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Pharmacy and Medications

Effects of Adderal and Alcohol

12/10/2010

Question:

I am a 21 year old male. 6`4" aprox 290 Lbs. I have my Blood pressure taken every month when refilling my prescription and am usually in the 125/90 area. I have been prescribed to 30mg of Adderal XR for about 3 of those years. I have always been a moderate-heavy drinker. I consume alcohol 2-3 times per week. Recently i doubled up on a dose, taking my first 30mg at about 9AM in the morning and a second 30mg at around 6PM at night. I suffered a blow to the head and at around 12PM after several hours of drinking. I was taken to the hospital and my temperature blood pressure taken. My Temperature was at 95.1 and my BP was 158/125. Aside from the headache from a minor concussion, i did not feel "bad". Can adderal cause such a severe change in BP and Body Temperature or were there possibly other factors involved that could have caused these numbers?

Answer:

It is very unlikely that taking an additional Adderall XR later in the day would cause the symptoms that you are describing.  Because of the way that Adderall XR is released and then metabolized in the body, the effects of the medication only last for about 4 to 6 hours.  This would mean that taking a second pill 9 hours after the first would not result in side effects different from those you may normally experience when taking a single pill during the day.  So even though Adderall can increase your blood pressure, it wouldn't be expected that your blood pressure after taking the second pill would be any higher than what it normally is during the day.  Additionally, Adderall does not cause low body temperature, and if anything, may increase your temperature.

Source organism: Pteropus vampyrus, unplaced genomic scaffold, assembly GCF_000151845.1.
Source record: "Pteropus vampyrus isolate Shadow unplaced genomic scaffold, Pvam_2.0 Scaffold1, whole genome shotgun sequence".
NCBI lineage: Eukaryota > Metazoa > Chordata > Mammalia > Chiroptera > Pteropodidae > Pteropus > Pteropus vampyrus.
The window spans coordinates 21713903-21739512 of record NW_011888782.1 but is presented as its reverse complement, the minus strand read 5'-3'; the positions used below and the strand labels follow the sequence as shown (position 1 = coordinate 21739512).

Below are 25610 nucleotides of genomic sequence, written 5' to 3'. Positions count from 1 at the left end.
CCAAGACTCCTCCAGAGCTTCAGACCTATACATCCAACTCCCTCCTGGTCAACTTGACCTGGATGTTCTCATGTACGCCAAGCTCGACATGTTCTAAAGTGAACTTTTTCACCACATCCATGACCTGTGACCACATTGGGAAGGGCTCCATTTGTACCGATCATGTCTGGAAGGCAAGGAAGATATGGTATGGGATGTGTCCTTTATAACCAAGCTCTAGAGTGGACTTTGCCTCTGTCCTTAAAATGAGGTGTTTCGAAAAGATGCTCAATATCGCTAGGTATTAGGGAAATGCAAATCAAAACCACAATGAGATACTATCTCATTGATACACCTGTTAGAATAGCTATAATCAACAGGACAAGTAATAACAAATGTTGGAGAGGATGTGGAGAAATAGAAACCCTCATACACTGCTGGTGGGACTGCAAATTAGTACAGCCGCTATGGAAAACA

It is far more likely that the symptoms you experienced were due to an intake of alcohol, which can decrease body temperature, and stress of being hit in the head and being taken to the hospital, which could increase your blood pressure.  Still, you should always check with your doctor before changing the way that you take any of your medications. 

Submitted by:
Natalie Deel
PharmD Candidate
University of Toledo 

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Response by:

Carmen M Hadley, RPh, CSPI
Formerly:
Clinical Instructor
College of Pharmacy
The Ohio State University